Well, in the early days of the band it was me and Vinny trying to see what we could do in terms or writing and recording. It was fun to try and push what we had (a broken floor tom, a mic, and a guitar). I like having restrictions because it forces you to be more creative. I suppose it was the MySpace days so people would listen and think we were a band, but it was just me and Vinny hanging out in my flat. When we got the full band together and did a gig, from there it felt like no going back.
How would you describe the band’s songwriting process? Is it a community effort?
Vinny and [synth-maestro Tommy Grace] bring me a bunch of stuff—could be a full song, or a sketch—and I try to imagine what it might work as, i.e. stripped back, dance-y, weird, straight up ... then I’ll just see it through. Sometimes it doesn’t work and we leave it and go back to it and put a whole new spin on it, but usually we keep working it ‘til we think it’s good.
Although you clearly draw inspiration from numerous sources, if you had distill the inspiration for Django Django’s music to a single artist, who would that be?
Having your debut album garner such widespread praise and to be up for the prestigious Mercury Music Prize right out of the gate, to essentially go from relative obscurity to critical success in a short period of time, what has that experience been like?
It’s been great. We live in a bit of a bubble so it’s just head down and get on with the job. This year has been about finding our feet as a live band, but as we come to the end of the year my head is getting into the new album. The Mercury nomination was a great thing to happen. Being nominated was like winning it for me—I’m keen to move on from this album now because even though it only came out in 2012, the songs have been with us the past two or three years.
Did your brother (John Maclean, formerly of the Beta Band) give you any useful advice in navigating the music business or has he let you figure it out as you go along?
I saw the rise and fall of the Beta Band, I was there so I guess I learned a few things. He’s been there with Django from the start, listening to everything, giving feedback, advice. We’re close so, yeah, we chat a lot about it. But the main thing I took from the beta band was to stick to your guns. Make what you want to make and don’t chase the “pop” thing, if it come to you fine. They have left us with a lot of great music and in 50 that’s all that will matter,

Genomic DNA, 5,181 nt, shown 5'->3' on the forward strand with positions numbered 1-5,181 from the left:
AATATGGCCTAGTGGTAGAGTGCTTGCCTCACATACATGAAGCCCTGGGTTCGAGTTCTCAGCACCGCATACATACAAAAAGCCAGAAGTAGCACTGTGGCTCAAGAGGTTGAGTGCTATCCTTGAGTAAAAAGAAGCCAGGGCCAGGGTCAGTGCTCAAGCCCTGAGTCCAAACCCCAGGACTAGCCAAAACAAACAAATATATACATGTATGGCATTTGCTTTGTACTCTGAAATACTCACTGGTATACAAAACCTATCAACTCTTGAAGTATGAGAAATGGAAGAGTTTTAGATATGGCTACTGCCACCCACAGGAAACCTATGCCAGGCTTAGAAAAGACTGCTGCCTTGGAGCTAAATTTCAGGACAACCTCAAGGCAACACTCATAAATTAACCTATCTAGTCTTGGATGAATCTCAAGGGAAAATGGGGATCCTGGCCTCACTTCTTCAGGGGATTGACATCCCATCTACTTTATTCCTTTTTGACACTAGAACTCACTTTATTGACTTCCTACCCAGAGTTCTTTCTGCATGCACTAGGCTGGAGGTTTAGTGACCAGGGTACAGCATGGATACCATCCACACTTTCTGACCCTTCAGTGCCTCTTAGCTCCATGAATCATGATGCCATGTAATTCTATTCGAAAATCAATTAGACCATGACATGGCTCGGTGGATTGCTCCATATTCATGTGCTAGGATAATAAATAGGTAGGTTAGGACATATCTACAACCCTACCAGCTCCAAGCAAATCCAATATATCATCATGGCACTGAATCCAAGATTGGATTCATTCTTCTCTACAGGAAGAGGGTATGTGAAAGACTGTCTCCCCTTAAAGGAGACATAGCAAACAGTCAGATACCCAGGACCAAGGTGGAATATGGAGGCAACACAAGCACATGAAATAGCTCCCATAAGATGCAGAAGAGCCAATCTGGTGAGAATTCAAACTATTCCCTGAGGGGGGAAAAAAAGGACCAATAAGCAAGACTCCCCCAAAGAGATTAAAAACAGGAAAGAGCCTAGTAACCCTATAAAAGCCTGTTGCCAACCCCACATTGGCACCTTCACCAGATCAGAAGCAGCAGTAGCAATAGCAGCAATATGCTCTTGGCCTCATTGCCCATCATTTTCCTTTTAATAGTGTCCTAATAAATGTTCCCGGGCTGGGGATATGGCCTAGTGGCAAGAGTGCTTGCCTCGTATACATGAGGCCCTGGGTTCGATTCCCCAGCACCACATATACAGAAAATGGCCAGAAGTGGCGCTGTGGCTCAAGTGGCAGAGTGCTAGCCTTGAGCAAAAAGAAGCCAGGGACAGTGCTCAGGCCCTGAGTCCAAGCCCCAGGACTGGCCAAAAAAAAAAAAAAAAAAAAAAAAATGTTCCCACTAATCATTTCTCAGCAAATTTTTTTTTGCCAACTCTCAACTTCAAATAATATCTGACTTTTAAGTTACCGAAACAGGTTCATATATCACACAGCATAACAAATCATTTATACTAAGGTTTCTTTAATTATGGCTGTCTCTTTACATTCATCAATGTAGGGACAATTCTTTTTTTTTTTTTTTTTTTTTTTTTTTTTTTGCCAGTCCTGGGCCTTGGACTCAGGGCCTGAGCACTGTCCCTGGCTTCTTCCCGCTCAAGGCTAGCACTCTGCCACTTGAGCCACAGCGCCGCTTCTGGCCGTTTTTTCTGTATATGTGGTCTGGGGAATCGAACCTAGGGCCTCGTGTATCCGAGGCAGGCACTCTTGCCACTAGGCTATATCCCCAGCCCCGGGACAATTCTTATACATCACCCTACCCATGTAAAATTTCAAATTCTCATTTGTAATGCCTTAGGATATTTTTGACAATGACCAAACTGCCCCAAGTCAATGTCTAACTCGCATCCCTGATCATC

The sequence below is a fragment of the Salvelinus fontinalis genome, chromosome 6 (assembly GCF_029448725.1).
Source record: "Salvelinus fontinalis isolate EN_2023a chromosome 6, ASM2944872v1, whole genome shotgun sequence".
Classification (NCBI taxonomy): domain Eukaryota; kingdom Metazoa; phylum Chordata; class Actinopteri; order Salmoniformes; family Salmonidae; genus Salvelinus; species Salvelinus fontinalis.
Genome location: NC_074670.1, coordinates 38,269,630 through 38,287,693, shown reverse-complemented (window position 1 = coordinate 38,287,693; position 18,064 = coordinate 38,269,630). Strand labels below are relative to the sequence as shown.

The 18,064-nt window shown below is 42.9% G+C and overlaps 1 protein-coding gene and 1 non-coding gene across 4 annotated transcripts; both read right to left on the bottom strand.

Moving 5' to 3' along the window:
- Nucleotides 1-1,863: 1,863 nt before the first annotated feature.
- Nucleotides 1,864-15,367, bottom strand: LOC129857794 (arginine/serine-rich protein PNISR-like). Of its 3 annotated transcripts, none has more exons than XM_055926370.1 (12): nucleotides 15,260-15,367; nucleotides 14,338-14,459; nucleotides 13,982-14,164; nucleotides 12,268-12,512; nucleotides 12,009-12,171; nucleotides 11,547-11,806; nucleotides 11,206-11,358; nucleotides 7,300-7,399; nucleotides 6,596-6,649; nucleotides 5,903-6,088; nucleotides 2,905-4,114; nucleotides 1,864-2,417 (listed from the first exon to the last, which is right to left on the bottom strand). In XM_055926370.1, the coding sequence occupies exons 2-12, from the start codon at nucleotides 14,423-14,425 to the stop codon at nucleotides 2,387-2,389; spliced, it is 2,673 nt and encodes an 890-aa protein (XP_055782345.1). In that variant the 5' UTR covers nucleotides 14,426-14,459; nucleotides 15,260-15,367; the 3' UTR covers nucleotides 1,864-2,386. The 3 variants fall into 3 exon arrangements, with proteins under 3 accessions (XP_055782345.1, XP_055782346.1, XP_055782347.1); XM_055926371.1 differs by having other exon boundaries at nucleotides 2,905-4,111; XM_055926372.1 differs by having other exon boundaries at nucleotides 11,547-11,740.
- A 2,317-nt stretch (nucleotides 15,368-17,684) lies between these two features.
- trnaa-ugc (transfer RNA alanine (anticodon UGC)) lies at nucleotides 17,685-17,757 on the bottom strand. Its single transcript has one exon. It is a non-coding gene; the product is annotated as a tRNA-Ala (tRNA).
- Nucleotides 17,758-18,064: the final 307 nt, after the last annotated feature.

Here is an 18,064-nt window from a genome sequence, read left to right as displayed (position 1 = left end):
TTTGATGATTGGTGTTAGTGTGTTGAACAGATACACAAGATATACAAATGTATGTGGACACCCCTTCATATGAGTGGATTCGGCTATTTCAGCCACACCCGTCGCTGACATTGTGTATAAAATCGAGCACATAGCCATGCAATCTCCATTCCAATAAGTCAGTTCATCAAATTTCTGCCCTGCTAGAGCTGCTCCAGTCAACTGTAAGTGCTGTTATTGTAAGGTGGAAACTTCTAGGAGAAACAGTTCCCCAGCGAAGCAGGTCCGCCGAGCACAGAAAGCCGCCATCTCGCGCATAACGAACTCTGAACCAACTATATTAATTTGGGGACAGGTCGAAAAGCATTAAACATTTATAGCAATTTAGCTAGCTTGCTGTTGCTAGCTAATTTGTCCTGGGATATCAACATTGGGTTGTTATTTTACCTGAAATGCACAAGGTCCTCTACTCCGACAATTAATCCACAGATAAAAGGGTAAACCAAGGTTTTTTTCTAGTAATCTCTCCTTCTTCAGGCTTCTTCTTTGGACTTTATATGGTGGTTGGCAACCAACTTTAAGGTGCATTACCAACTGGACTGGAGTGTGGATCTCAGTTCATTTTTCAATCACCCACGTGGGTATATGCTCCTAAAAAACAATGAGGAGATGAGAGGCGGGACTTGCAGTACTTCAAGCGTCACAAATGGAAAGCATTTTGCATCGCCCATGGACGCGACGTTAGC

Having so quickly drawn the approval of music critics, do you feel at all beholden to them, to continue appealing to certain sensibilities and aesthetic preferences, or do you feel pretty unfettered to carve out the Django Django sound?
I don’t worry about that stuff. Sometimes your damned if you do, damned if you don’t. So what’s the point? It’s about pushing things forward, following your instincts and making music that you love, otherwise you shouldn’t be making music. It’s supposed to be enjoyable so we try to not get to caught up in thinking about who wants what from us.
What’s your ideal vision of Django Django’s music? Do you think it has already been reached?
On the last LP the vision changed from song to song. Once we do a track we want to be a different band sometimes, because we’re bored of that track. That will probably go on in the next LP. It’s good to have a theme that connects the whole thing together and that comes from the album artwork so when we do that we’ll know where we’re headed.
One of the most striking elements of your debut album is the boldness of scope and willingness to marry disparate music genres, like synth pop, surf rock, Spaghetti Western tunes, and Middle Eastern melodies; was there any material that seemed like a good idea in the studio but ultimately just didn’t come together? Was there anything you would have liked to try and pull off but couldn’t due to monetary or equipment restraints?
Some songs just didn’t come together because of different reasons. Yeah, some tracks we played live were too garage sounding for me to cope with recording in a tiny bedroom and one mic. We never thought we were being odd or disparate at the time though. We just had an idea for a track, did it and moved on.
You seem to draw influence from just about every musical genre and sub-genre under the sun, but is there anything you consider off-limits for Django Django?
Nah. It’s all good.
Looking back over the past year or so in music, it was interesting to see two landmark double albums get released by M83 and Fucked Up, especially considering how unpopular that format is today. With your penchant for the grandiose and eclectic, Django Django seems like a perfect candidate for creating a double album in a similar vein of The White Album. Would there be any interest on your part in taking on that type of project, even with all of its inherent challenges?
Yeah, for sure. Album three will be a bloated behemoth ... for sure 46 tracks at least.
Do you have any new material that you’re working on at the moment?
I have a load of rhythms. They’re quite odd, but I’m fine with that. I’ll see what the others have been up to soon and we can get together and make some kind of Frankenstein’s monster.
// Sound Affects
"The man whose songs were recorded by Johnny Cash, Alan Jackson, Ricky Skaggs, David Allan Coe, The Highwaymen, and countless others succumbs to time’s cruel cue that the only token of permanence we have to offer are the effects of shared moments and memories.READ the article